NIJMEGEN, Netherlands, Nov. 1, 2023 /PRNewswire/ -- Khondrion, a clinical stage biopharmaceutical company discovering and developing therapies targeting primary mitochondrial diseases, today announced that the United States Patent and Trademark Office and the European Patent Office have granted patents covering the use of Khondrion's lead compound sonlicromanol as an [mPGES-1 inhibiting] anti-inflammatory agent.
Sonlicromanol works in three distinct ways by modulating oxidative and reductive distress, along with anti-inflammatory properties. The compound is currently under investigation for its effectiveness in treating adult patients diagnosed with primary mitochondrial disease due to the m.3243A>G mutation in their mitochondrial DNA. This mutation is linked to various conditions such as classical MELAS and MIDD syndromes, CPEO, and mixed phenotypes. Sonlicromanol targets the key underlying mechanisms shared by many mitochondrial diseases, including high levels of reactive oxygen species, disrupted redox metabolism, and inflammation induced by PGE2.
Research has demonstrated that sonlicromanol acts as a selective inhibitor of microsomal Prostaglandin E-synthase 1 (mPGES-1), contributing to its anti-inflammatory impact. Preclinical studies conducted in other disease models with elevated levels of cellular mPGES-1, such as particular prostate cancer cells, have displayed encouraging outcomes. These findings suggest a wider range of potential applications for sonlicromanol beyond its initial focus on primary mitochondrial diseases.
"The distinctive triple mode of action of sonlicromanol has the potential to play an important role not just in primary mitochondrial diseases but also in in a range of rare and more prevalent disorders," said Prof. dr. Jan Smeitink, Chief Executive Officer at Khondrion. "This US and European patent issuance significantly strengthen our intellectual property portfolio and stands as a crucial step in the broader development of sonlicromanol."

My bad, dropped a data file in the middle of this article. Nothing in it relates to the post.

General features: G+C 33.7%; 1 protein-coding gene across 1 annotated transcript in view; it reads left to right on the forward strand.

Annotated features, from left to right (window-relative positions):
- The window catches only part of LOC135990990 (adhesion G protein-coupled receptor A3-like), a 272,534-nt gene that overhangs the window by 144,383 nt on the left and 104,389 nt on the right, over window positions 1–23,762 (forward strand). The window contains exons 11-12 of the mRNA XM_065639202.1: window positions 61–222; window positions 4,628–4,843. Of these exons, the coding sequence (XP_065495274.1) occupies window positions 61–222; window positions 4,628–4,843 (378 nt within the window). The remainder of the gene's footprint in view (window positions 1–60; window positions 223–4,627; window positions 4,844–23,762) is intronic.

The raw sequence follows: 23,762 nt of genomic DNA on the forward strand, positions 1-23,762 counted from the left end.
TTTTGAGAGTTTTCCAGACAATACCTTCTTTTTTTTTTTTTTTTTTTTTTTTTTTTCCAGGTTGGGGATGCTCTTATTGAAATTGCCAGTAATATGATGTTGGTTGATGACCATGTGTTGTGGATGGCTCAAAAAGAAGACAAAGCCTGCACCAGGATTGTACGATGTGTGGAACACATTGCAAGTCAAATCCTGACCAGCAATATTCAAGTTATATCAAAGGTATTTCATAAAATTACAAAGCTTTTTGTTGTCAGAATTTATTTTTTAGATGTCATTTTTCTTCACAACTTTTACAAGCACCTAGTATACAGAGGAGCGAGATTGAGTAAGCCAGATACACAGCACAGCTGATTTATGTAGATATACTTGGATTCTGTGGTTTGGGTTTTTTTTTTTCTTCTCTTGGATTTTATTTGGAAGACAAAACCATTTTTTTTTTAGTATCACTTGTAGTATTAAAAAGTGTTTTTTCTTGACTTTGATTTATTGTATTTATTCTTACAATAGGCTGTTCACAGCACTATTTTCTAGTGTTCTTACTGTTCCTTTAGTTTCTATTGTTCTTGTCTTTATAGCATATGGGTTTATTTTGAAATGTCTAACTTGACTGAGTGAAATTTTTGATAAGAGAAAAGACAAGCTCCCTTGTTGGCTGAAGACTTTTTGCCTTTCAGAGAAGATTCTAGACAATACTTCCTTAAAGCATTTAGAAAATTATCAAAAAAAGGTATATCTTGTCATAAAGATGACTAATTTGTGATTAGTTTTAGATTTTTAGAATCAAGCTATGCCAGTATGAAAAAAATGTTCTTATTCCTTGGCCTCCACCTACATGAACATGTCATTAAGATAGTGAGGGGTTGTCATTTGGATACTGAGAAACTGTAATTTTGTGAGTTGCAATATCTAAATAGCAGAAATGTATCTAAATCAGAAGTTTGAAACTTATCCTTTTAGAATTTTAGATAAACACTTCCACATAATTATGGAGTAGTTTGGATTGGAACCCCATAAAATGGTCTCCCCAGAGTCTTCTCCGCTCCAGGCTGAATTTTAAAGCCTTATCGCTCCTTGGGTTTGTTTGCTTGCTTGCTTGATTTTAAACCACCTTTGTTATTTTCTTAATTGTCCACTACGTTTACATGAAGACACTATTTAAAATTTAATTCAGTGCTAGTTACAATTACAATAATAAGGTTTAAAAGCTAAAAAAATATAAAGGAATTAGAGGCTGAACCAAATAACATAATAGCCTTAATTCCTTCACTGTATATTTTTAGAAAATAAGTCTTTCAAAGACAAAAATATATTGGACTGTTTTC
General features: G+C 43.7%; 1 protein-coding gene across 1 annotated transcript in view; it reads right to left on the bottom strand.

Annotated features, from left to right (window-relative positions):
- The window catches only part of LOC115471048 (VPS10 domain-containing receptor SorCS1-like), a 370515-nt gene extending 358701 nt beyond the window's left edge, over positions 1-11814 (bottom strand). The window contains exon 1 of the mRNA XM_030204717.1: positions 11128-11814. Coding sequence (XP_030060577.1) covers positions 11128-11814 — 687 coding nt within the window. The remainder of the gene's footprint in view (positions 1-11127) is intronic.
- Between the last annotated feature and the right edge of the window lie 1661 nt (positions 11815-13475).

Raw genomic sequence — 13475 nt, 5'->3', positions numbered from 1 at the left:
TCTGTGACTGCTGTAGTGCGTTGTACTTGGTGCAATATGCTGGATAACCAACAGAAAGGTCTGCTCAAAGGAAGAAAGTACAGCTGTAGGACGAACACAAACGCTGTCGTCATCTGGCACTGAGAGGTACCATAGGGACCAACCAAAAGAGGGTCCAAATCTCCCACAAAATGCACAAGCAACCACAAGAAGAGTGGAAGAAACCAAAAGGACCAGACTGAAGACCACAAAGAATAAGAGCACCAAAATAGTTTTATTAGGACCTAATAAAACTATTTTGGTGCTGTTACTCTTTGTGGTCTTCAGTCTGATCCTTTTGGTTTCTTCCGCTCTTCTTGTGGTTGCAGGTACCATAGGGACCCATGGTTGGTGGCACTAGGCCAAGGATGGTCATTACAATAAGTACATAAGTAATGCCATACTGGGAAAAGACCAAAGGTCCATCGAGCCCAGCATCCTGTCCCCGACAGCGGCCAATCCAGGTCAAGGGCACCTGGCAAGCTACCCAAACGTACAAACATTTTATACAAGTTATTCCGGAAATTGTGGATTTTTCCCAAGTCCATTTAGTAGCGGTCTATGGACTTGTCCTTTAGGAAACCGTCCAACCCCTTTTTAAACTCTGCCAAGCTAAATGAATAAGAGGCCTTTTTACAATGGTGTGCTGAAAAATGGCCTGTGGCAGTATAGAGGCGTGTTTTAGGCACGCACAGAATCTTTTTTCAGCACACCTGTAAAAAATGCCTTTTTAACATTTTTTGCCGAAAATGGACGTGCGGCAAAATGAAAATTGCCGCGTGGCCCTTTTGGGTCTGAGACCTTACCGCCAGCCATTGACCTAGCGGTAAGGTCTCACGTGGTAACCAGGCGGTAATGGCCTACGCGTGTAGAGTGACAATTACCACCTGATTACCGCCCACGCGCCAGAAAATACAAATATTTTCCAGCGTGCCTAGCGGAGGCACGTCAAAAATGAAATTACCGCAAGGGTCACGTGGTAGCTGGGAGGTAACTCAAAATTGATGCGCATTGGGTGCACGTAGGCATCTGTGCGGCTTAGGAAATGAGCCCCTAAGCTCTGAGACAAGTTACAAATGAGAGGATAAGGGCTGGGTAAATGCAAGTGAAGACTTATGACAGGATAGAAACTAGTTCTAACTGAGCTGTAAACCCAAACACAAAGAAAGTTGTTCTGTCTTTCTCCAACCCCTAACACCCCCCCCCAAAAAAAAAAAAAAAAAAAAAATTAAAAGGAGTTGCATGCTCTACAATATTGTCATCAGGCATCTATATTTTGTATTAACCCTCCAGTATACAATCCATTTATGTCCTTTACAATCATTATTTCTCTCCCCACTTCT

The US patent titled "Compounds as mPGES-1 inhibitors" was issued as U.S. patent No. 11,672,787 on June 13, 2023. Its European equivalent was granted on October 19, 2023 as EP 18808288.
Khondrion is a clinical stage biopharmaceutical company developing therapies for patients with inherited mitochondrial diseases. Based on proprietary science and a deep biological understanding of mitochondrial dysfunction, the company is advancing its lead drug candidate sonlicromanol. Sonlicromanol is a first-in-class, oral small molecule targeting key underlying mechanisms of primary mitochondrial disease based on its uniquely differentiated triple mode of action: reductive distress modulation to help restore the cell's metabolism, oxidative distress modulation preventing ferroptotic cell death, and selective mPGES-1 inhibition resulting in anti-inflammatory effects. Based on the favourable benefit-risk profile shown across the clinical studies performed so far, Khondrion is finalizing the design of a global Phase 3 study which is currently foreseen to start in H2 2024.